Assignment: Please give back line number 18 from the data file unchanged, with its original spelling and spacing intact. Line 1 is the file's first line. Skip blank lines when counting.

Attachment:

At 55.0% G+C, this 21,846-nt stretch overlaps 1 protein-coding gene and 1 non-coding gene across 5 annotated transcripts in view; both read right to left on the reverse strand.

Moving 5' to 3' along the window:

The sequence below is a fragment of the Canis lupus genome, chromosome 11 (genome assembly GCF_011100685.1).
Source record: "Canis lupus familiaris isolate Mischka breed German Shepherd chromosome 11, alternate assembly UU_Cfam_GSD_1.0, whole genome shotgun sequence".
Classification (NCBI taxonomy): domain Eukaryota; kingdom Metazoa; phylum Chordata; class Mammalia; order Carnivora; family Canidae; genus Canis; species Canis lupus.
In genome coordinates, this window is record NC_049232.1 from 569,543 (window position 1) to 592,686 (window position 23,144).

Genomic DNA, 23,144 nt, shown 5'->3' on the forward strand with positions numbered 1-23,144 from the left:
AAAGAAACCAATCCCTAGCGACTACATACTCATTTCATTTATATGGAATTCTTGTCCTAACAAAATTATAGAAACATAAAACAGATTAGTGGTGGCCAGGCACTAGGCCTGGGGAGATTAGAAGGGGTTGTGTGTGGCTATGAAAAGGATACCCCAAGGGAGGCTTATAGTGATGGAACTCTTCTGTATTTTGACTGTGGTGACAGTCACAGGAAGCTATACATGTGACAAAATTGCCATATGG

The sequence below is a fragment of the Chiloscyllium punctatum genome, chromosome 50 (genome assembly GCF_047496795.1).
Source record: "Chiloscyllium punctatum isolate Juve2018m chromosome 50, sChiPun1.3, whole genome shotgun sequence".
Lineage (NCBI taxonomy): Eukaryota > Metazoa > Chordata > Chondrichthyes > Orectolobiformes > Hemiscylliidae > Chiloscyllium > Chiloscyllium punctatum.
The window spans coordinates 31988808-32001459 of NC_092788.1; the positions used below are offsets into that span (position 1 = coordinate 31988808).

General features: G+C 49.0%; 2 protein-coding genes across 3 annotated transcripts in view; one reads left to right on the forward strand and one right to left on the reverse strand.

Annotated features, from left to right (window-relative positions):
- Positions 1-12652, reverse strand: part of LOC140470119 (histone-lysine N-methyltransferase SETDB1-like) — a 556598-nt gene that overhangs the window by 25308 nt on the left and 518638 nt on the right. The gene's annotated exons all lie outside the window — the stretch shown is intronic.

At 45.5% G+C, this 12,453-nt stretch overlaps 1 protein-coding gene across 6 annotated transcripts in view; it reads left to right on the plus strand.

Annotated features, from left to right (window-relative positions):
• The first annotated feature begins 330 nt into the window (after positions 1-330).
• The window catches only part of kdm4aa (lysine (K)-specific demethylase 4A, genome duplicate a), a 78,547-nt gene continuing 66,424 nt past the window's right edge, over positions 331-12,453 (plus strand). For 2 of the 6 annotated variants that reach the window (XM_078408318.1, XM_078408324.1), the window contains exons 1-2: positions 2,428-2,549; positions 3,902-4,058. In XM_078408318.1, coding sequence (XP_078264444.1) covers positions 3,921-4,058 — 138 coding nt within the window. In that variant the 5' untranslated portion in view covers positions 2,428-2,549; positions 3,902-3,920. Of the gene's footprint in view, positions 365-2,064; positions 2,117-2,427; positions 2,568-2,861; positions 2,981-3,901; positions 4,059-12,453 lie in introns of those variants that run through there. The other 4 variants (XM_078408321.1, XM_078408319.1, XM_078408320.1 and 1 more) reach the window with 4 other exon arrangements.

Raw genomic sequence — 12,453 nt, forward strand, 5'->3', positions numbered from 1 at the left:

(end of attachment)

• The first annotated feature begins 330 nt into the window (after positions 1-330).